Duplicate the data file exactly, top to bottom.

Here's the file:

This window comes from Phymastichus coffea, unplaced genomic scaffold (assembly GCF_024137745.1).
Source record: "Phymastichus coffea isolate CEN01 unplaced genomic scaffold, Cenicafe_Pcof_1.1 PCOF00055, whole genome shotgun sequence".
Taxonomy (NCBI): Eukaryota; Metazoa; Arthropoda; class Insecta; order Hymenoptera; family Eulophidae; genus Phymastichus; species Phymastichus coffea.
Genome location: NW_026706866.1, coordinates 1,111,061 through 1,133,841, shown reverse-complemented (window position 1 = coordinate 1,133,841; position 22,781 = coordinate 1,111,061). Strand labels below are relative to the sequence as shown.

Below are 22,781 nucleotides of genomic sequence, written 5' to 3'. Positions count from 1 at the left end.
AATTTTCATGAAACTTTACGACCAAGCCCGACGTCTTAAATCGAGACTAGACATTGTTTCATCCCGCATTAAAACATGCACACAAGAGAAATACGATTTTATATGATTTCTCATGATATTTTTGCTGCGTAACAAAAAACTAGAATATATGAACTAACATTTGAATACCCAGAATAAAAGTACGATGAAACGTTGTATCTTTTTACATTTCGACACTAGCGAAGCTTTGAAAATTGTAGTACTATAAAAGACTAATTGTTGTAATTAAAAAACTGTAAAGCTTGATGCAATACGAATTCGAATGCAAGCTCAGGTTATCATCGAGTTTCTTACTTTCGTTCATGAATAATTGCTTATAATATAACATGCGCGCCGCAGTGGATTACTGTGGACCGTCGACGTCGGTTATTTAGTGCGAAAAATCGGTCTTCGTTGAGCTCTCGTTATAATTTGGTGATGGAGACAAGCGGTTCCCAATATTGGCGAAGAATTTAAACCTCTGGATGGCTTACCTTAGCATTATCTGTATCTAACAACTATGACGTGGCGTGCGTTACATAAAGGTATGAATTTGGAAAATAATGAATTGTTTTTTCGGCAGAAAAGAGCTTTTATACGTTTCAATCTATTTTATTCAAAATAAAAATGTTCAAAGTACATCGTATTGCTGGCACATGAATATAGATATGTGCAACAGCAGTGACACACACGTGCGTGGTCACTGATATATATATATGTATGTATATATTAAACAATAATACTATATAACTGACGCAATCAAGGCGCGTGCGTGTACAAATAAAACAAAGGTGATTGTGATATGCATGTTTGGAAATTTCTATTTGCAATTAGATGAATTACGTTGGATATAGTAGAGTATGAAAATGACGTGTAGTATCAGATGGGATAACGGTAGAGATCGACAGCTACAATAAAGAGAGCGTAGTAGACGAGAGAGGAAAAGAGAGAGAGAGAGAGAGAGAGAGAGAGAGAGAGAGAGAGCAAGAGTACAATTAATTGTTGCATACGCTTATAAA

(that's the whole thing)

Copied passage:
This window comes from Phymastichus coffea, unplaced genomic scaffold (assembly GCF_024137745.1).
Source record: "Phymastichus coffea isolate CEN01 unplaced genomic scaffold, Cenicafe_Pcof_1.1 PCOF00055, whole genome shotgun sequence".
Taxonomy (NCBI): Eukaryota; Metazoa; Arthropoda; class Insecta; order Hymenoptera; family Eulophidae; genus Phymastichus; species Phymastichus coffea.
Genome location: NW_026706866.1, coordinates 1,111,061 through 1,133,841, shown reverse-complemented (window position 1 = coordinate 1,133,841; position 22,781 = coordinate 1,111,061). Strand labels below are relative to the sequence as shown.

Below are 22,781 nucleotides of genomic sequence, written 5' to 3'. Positions count from 1 at the left end.
AATTTTCATGAAACTTTACGACCAAGCCCGACGTCTTAAATCGAGACTAGACATTGTTTCATCCCGCATTAAAACATGCACACAAGAGAAATACGATTTTATATGATTTCTCATGATATTTTTGCTGCGTAACAAAAAACTAGAATATATGAACTAACATTTGAATACCCAGAATAAAAGTACGATGAAACGTTGTATCTTTTTACATTTCGACACTAGCGAAGCTTTGAAAATTGTAGTACTATAAAAGACTAATTGTTGTAATTAAAAAACTGTAAAGCTTGATGCAATACGAATTCGAATGCAAGCTCAGGTTATCATCGAGTTTCTTACTTTCGTTCATGAATAATTGCTTATAATATAACATGCGCGCCGCAGTGGATTACTGTGGACCGTCGACGTCGGTTATTTAGTGCGAAAAATCGGTCTTCGTTGAGCTCTCGTTATAATTTGGTGATGGAGACAAGCGGTTCCCAATATTGGCGAAGAATTTAAACCTCTGGATGGCTTACCTTAGCATTATCTGTATCTAACAACTATGACGTGGCGTGCGTTACATAAAGGTATGAATTTGGAAAATAATGAATTGTTTTTTCGGCAGAAAAGAGCTTTTATACGTTTCAATCTATTTTATTCAAAATAAAAATGTTCAAAGTACATCGTATTGCTGGCACATGAATATAGATATGTGCAACAGCAGTGACACACACGTGCGTGGTCACTGATATATATATATGTATGTATATATTAAACAATAATACTATATAACTGACGCAATCAAGGCGCGTGCGTGTACAAATAAAACAAAGGTGATTGTGATATGCATGTTTGGAAATTTCTATTTGCAATTAGATGAATTACGTTGGATATAGTAGAGTATGAAAATGACGTGTAGTATCAGATGGGATAACGGTAGAGATCGACAGCTACAATAAAGAGAGCGTAGTAGACGAGAGAGGAAAAGAGAGAGAGAGAGAGAGAGAGAGAGAGAGAGAGAGAGAGCAAGAGTACAATTAATTGTTGCATACGCTTATAAA